This looming issue is one I hoped to deal with early on. In my first budget process as City Mayor – not long after being elected – I presented a tax increase in my presentation that was rejected by the Council. In fact the increase I suggested was in line with our considering the 18 cents property tax break given to citizens when school funding was for 2008-2009. With every penny on the property tax rate equaling to approximately 1.1 million dollars, an 18 cents tax break is now an annual 20 million dollars in lost revenue.
For 2012, the direct impact of the 2008-2009 cut in school funding will be nearly 30 million dollars. As previously outlined, 10 million dollars will be the first payment in the proposed installment plan for restoring the 2008-2009 funding. Another 20 million dollars should be considered relative to the loss of tax revenue caused by the 18 cent tax break , the funding for which was later determined by multiple courts to rightfully belong to Memphis City Schools.
These circumstances frame our understanding and remind us that, at this point, only hard choices remain. With the tremendous devotion of the vast majority of city employees and the work so many are already performing to pick up the slack caused by vacancies in their departments and divisions, layoffs and furloughs were hard choices. But our current realities make such hard choices unavoidable. And among these hard choices must be the overarching discussion of “how much government and city services can we afford to fund?”
Ultimately, we are past the point of easy fixes…..just hard choices.
We can no longer threaten our city’s bond rating by drawing on the city’s reserves. As we have seen with the recent storm damage and resulting clean-up, we must be prepared as a city to respond to emergencies.
In proceeding, there will undoubtedly be some arguments we can make through this budget process that will be easy and that could engender a good amount of community support. But as elected officials charged with the community’s trust, we must ensure there is integrity in the process that underscores the fact that we are dealing with real numbers and hard decisions that will affect people’s lives, and not struggling to advance rhetoric with shortsighted or altogether hollow financial implications. Of course we all know what’s good for headlines is not always beneficial to our bottom line; what could more universally make citizens and employees happy does not always make financial sense.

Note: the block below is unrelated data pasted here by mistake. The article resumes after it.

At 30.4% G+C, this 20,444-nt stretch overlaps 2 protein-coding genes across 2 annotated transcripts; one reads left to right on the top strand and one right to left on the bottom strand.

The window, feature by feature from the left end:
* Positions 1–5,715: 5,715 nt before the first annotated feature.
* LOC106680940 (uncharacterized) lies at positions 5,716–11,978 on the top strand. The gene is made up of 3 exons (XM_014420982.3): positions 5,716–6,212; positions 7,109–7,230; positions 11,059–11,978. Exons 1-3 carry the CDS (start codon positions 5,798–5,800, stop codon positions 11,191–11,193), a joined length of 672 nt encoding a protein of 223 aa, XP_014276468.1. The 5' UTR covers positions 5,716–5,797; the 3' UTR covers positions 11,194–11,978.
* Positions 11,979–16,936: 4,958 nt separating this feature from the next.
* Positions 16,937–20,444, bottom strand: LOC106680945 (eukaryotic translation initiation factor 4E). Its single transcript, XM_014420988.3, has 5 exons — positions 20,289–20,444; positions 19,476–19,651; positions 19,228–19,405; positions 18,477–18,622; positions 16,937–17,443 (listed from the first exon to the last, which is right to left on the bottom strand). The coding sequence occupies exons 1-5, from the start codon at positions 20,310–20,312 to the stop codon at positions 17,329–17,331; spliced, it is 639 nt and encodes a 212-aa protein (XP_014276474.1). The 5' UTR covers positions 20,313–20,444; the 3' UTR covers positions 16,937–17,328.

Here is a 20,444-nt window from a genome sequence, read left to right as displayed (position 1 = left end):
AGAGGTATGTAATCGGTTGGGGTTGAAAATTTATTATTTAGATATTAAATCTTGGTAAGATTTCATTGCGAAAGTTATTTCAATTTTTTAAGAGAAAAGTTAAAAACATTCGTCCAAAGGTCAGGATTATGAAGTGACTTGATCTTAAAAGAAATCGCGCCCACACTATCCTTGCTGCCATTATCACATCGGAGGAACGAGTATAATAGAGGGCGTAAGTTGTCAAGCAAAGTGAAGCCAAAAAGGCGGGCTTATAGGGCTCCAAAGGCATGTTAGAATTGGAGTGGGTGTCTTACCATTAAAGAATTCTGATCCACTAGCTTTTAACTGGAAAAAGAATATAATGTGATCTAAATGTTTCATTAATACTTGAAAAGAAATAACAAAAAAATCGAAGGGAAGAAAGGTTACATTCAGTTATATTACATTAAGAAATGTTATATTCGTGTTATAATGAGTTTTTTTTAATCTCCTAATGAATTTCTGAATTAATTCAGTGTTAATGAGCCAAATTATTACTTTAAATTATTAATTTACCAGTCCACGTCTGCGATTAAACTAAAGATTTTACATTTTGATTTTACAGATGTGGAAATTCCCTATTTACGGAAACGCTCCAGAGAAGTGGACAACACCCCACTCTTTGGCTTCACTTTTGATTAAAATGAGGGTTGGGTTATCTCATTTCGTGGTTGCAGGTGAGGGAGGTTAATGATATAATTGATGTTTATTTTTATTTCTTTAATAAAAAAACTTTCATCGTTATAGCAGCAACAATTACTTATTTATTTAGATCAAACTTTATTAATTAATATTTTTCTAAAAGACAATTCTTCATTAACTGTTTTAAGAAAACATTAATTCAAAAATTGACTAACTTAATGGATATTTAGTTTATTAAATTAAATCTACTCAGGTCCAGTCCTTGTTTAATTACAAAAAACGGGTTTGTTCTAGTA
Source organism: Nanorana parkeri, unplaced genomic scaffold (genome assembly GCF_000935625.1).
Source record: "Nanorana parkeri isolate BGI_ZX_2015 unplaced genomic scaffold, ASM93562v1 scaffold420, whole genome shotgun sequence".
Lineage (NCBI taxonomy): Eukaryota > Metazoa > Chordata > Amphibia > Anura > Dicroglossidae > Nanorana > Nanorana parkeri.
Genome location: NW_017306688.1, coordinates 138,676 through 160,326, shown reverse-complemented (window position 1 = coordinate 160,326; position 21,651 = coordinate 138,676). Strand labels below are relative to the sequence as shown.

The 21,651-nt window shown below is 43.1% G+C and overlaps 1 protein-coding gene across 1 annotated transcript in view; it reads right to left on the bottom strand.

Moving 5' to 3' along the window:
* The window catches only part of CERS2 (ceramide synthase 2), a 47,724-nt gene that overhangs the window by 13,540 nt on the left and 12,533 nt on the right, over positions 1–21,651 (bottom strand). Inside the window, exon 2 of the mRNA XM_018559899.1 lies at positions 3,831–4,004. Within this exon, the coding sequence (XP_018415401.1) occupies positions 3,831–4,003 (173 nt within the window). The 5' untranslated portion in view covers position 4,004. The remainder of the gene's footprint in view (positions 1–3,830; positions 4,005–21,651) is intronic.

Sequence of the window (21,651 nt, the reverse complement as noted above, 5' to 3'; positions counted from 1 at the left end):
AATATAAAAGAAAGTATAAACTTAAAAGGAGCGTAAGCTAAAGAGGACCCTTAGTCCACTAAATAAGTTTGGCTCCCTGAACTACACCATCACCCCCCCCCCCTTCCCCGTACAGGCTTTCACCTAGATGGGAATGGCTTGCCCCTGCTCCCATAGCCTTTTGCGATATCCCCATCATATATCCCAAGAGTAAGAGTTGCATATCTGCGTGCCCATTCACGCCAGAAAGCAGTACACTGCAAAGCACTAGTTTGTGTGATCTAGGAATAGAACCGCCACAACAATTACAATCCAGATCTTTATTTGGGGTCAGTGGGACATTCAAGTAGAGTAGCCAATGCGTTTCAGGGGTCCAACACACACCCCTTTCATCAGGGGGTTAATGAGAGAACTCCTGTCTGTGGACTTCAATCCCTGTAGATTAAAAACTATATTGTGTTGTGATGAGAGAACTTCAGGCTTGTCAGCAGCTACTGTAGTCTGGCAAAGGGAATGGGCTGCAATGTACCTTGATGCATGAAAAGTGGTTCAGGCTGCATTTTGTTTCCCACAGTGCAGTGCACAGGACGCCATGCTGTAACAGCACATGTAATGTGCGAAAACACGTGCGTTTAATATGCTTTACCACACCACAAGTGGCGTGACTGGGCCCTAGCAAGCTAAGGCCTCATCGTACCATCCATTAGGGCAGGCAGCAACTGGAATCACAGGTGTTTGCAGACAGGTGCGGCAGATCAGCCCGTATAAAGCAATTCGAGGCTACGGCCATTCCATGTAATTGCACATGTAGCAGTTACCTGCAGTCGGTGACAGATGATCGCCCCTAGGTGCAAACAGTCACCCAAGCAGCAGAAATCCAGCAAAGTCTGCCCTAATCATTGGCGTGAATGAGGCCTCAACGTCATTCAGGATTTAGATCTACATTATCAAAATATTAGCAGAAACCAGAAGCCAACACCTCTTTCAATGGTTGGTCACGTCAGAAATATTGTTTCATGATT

If there is a message for us, it is the theme that has resonated throughout every meeting and in every session that has brought us to this point today – that theme is SHARED SACRIFICE. Given the circumstances under which we are forced to operate, the brunt of our cuts and reductions cannot be borne on the backs of a few. This is why the sacrifice within this budget touches and impacts a true cross-section.
Layoffs will not be applied to public safety – not our fire or our police. Citizens should expect the same level of service. BUT, with our understanding that a majority of the city’s budget and employees fall within these divisions, they will all be subject to the furlough strategy being implemented. SHARED SACRIFICE
All libraries will remain open, BUT the hours of operation will be cut.
Community Centers will remain open, BUT programs for youth and seniors will be virtually non-existent due to the loss of staff. SHARED SACRIFICE.
Community Enhancement crews will not be diminished, BUT the mowing cycles will be adjusted to save money. SHARED SACRIFICE
SHARED SACRIFICE means our compromise on issues and SHARED SACRIFICE has an application for every neighborhood and every constituency group; every division of government and every member of the Council.
Even with the daunting challenges we face, we still have every right to be hopeful. Working together we have shown an ability to chart an upward course for our city even through this turbulent period. Your cooperation and decisive actions have been invaluable in securing a number of economic development opportunities, the scale of which few communities have ever seen. Memphis beat out 50 properties in 22 states to win over Mitsubishi Electric’s largest U. S. investment and its accompanying 275 jobs. Riviana Foods has opened its new 431,000 square foot plant in South Memphis. Pinnacle Airlines agreed to not only stay in Memphis, but to move downtown, bringing with them employees of then recently acquired Mesaba Airlines. Blues City Brewery will set up shop in the old Hardy Bottling Company in Hickory Hill with 500 jobs it seeks to start filling within weeks. Electrolux is bringing 1200 jobs to our city, positions that are planned to generate another 2200 employment opportunities. We also retained Cargill, saving 250 jobs, and witnessed the expansion of employees at U. S. Food Service.
With this level of economic development progress, crime numbers continuing to fall, the positive national attention Memphis is gaining, and an emboldened image for our city being strengthened by the confidence of its people, we have the wind at our backs.
Moving forward, I am confident that you will make the tough decisions that will facilitate city government establishing a more sustainable financial footing that will preserve and enhance the progress we have made and the hopeful image we continue to advance.